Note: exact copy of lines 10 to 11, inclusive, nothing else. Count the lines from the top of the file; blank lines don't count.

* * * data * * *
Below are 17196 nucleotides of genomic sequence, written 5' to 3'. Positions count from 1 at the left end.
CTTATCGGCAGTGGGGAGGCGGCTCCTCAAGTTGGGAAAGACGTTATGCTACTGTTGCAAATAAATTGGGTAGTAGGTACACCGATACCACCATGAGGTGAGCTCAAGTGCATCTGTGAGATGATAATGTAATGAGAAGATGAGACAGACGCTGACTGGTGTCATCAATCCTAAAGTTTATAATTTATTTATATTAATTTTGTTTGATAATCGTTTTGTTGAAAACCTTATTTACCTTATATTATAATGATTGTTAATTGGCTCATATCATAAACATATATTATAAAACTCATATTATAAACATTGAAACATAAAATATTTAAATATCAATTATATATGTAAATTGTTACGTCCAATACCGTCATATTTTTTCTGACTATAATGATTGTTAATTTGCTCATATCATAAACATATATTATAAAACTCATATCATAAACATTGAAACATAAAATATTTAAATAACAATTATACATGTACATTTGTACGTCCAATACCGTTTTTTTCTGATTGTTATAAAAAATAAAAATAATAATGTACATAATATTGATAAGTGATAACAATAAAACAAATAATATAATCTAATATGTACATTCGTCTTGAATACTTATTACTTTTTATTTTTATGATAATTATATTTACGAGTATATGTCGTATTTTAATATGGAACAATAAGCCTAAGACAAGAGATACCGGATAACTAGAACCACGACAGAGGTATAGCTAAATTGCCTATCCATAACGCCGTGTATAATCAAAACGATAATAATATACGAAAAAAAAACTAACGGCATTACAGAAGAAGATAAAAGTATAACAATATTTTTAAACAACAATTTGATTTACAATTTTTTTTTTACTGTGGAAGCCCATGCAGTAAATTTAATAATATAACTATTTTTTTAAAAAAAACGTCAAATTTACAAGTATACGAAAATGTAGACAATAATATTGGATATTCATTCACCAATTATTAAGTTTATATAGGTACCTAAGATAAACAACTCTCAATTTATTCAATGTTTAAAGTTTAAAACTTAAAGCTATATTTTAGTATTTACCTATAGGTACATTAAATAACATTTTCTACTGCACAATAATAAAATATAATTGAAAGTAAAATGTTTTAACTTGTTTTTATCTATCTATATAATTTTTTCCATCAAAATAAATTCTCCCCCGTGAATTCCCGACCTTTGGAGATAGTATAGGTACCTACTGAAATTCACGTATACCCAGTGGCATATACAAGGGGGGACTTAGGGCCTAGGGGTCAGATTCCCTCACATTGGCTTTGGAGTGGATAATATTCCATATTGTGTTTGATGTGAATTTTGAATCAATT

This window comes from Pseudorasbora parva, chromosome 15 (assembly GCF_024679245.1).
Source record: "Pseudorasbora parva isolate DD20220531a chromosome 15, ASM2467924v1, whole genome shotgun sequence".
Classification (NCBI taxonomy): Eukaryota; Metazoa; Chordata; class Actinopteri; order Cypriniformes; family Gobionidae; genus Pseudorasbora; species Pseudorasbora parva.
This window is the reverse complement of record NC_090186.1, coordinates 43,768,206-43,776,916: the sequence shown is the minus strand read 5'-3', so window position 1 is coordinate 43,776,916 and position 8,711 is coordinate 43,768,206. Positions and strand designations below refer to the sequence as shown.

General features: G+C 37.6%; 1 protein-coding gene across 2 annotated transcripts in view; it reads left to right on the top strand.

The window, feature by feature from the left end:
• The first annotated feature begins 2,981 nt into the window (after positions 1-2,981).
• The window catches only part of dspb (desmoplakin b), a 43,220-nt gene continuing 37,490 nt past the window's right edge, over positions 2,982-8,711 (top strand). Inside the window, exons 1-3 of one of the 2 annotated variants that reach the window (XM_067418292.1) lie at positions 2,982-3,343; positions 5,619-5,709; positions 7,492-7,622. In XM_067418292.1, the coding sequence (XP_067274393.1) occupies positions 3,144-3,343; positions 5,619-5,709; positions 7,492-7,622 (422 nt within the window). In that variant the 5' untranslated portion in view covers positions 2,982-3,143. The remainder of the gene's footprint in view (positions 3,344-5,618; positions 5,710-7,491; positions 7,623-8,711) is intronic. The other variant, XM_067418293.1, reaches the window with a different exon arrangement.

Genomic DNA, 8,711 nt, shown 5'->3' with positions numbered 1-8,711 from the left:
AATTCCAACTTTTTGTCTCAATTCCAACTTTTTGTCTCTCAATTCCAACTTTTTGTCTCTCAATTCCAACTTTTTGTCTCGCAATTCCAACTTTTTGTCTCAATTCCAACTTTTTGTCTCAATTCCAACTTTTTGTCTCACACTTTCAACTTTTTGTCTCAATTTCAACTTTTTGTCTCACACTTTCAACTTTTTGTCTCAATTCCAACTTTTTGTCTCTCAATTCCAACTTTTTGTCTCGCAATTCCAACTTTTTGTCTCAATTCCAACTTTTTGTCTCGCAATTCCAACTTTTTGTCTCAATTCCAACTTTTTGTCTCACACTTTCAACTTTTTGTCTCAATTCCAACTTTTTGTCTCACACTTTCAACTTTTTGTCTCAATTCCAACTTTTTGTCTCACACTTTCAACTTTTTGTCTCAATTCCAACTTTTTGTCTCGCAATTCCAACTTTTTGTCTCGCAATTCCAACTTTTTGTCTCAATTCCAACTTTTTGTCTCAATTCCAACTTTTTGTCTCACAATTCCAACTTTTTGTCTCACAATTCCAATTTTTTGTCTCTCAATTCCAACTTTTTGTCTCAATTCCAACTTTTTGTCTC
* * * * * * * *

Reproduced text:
• The window catches only part of dspb (desmoplakin b), a 43,220-nt gene continuing 37,490 nt past the window's right edge, over positions 2,982-8,711 (top strand). Inside the window, exons 1-3 of one of the 2 annotated variants that reach the window (XM_067418292.1) lie at positions 2,982-3,343; positions 5,619-5,709; positions 7,492-7,622. In XM_067418292.1, the coding sequence (XP_067274393.1) occupies positions 3,144-3,343; positions 5,619-5,709; positions 7,492-7,622 (422 nt within the window). In that variant the 5' untranslated portion in view covers positions 2,982-3,143. The remainder of the gene's footprint in view (positions 3,344-5,618; positions 5,710-7,491; positions 7,623-8,711) is intronic. The other variant, XM_067418293.1, reaches the window with a different exon arrangement.

Genomic DNA, 8,711 nt, shown 5'->3' with positions numbered 1-8,711 from the left: